However, in order to be more conversational than conventional menu-based systems, natural-language systems need a variety of AI technologies to use reasoning and lots of knowledge to fill in blanks that are inferred but not mentioned explicitly by users, Ortiz says.
“You want to have a conversation with the car, and you want an utterance to introduce a task.”
That is not as easy as it sounds, he says. Speaking conversationally, a person might say: “I’m looking for an Italian restaurant with a good wine list.”
Humans can infer the query likely is about finding Italian cuisine at a restaurant nearby that is open for dinner and has a well-stocked wine cellar.
But for computers with typical menu-based programming, getting desired information can turn into “dart-throwing sessions” instead of conversation as the computer struggles to determine the right answer to what it sees as a long list of possibilities that could include someone looking to buy a restaurant or make a reservation weeks in advance.
The solution is using a variety of AI technologies that work together and can use reasoning to fill in the informational blanks, and create a natural-sounding dialog with the driver, Ortiz says.
“Deep learning didn’t exist 10 years ago. Now it’s coming to the automotive space,” says NVIDIA’s Russell. “Neural networks break (camera) views into tiny fragments and then identify what they are in the real world, such as people walking and car doors opening; things that have to be solved in real time.”
NVIDIA started out in the late 1990s making powerful data processors for the gaming world. Gaming back then largely was simulating car-racing games, pixel by pixel, Sanford says. Now, NVIDIA is using the prodigious power of NVIDIA processors to take simultaneous input from cameras, Lidar (3D radar) and radar systems (called sensor fusion) to build 3D worlds in real time that can serve as guidance systems for autonomous vehicles.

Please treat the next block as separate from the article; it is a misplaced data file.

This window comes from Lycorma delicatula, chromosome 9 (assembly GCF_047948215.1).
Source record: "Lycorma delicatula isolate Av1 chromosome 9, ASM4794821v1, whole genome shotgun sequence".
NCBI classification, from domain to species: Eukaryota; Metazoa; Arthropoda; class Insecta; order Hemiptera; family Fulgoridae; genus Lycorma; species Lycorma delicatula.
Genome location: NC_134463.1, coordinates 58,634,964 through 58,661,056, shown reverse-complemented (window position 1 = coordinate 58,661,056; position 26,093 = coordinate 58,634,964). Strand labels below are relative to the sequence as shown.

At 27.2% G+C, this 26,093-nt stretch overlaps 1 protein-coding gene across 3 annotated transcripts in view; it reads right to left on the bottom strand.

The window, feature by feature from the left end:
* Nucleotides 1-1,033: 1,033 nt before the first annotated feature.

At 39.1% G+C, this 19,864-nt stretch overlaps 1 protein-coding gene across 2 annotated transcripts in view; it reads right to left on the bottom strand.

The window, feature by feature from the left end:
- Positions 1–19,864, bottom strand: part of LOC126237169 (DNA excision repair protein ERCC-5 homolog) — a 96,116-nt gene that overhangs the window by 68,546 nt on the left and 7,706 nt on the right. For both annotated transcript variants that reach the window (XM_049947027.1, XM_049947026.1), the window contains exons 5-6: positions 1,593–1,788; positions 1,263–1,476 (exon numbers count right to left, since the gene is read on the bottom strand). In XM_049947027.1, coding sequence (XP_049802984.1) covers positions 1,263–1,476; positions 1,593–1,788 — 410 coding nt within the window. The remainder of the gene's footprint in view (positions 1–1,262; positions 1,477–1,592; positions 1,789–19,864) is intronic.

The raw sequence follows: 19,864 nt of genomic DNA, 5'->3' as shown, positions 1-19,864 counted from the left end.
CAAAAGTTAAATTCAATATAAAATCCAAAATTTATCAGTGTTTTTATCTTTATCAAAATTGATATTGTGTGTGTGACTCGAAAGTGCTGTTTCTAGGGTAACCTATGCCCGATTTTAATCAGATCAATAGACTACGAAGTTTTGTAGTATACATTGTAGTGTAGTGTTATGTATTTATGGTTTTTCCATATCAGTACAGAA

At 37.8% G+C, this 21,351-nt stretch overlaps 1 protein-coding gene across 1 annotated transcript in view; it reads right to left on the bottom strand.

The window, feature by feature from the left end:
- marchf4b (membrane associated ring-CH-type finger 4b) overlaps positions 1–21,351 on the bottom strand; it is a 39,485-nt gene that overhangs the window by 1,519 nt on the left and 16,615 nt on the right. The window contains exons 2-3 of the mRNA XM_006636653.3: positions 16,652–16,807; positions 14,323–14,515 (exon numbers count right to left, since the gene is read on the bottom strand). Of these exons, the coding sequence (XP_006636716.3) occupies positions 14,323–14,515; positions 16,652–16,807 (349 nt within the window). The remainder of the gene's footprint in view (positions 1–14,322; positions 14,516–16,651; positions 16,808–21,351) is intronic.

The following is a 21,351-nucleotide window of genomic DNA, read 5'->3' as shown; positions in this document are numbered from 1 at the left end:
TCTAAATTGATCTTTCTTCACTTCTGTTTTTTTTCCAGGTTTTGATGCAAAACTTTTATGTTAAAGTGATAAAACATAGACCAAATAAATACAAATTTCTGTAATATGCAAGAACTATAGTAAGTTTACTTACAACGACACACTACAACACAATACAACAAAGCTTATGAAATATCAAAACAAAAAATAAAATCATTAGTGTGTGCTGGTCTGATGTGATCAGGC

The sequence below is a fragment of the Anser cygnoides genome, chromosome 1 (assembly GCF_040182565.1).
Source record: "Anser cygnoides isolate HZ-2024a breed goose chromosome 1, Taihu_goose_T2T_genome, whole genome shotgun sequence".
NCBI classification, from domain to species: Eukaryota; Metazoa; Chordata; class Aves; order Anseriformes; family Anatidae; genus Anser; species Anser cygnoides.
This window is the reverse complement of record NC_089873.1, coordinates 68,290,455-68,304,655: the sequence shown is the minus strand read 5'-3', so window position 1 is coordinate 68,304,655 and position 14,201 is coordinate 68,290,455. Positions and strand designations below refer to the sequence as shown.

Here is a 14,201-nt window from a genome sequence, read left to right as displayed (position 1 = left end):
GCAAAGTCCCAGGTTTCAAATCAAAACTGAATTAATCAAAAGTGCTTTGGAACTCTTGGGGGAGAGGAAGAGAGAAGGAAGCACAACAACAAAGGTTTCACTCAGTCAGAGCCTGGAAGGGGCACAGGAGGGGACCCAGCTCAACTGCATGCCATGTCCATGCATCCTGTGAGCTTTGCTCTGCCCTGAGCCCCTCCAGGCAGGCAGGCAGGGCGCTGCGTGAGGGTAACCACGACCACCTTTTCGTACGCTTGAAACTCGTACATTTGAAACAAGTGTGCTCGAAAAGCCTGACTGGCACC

NVIDIA also is using deep learning technology to train vehicles to do specific driving tasks and keep teaching them better, more efficient ways of doing them. Autonomous vehicles powered by NVIDIA chips can beat professional drivers around closed-course race tracks, and now deep learning is being used to train vehicles in how to cope with the uncertainties of the open road.
By combining sensor fusion with deep learning, the latest processors can solve some of the biggest hurdles for self-driving cars: guiding vehicles through bad atmospheric conditions such as snow and rain, driving off road, and enabling autonomous cars to know when it is okay to drive off the road to avoid hazards or obstacles.
“This is 2016 and we believe we have a lot of the pieces ready. We’re driving at night on dirt roads; we’re doing it today. The deep learning innovation is very, very real,” Russell says.
Microsoft, Facebook Disasters
But AI’s breathtaking progress also has had some stumbles. PillarTechnology’s Blake points out Microsoft created an AI “Chatbot” named Tay this year designed to imitate a 19-year old American girl on Twitter as an experiment in “conversational understanding.” But in less than 24 hours, pranksters turned the supposedly loveable Tay into a Hitler-loving racist spewing out the worst tweets imaginable.
Facebook had a similar disaster when it chose to fire the journalists running its news trending feature and turned over the job of delivering news to AI and a technical team.
That resulted in high-traffic fake stories and pornographic videos becoming top trending topics. When dealing with algorithms, garbage will start coming out if you put garbage in, Blake warns.
That’s why successful shopping sites such as stitchfix.com that use AI to pick personalized clothing ensembles still has a stylist inspect every box of items before shipping, she says.
Despite a few horror stories, the adoption of AI throughout vehicles promises to be fast and furious, not just because automakers and suppliers want it, but because every industry is working on it, from tech giants such as Google, Apple and Facebook to thousands of smaller companies in every industry all over the world, says NVIDIA’s Russell.
“They are all trying to solve fundamentally the same problem: How do I service you, how do I answer your questions? The beauty of this from our perspective is you are not on your own. This isn’t something the auto industry has to figure out for itself like antilock brakes. Other than aerospace, who else had to solve that? Nobody.”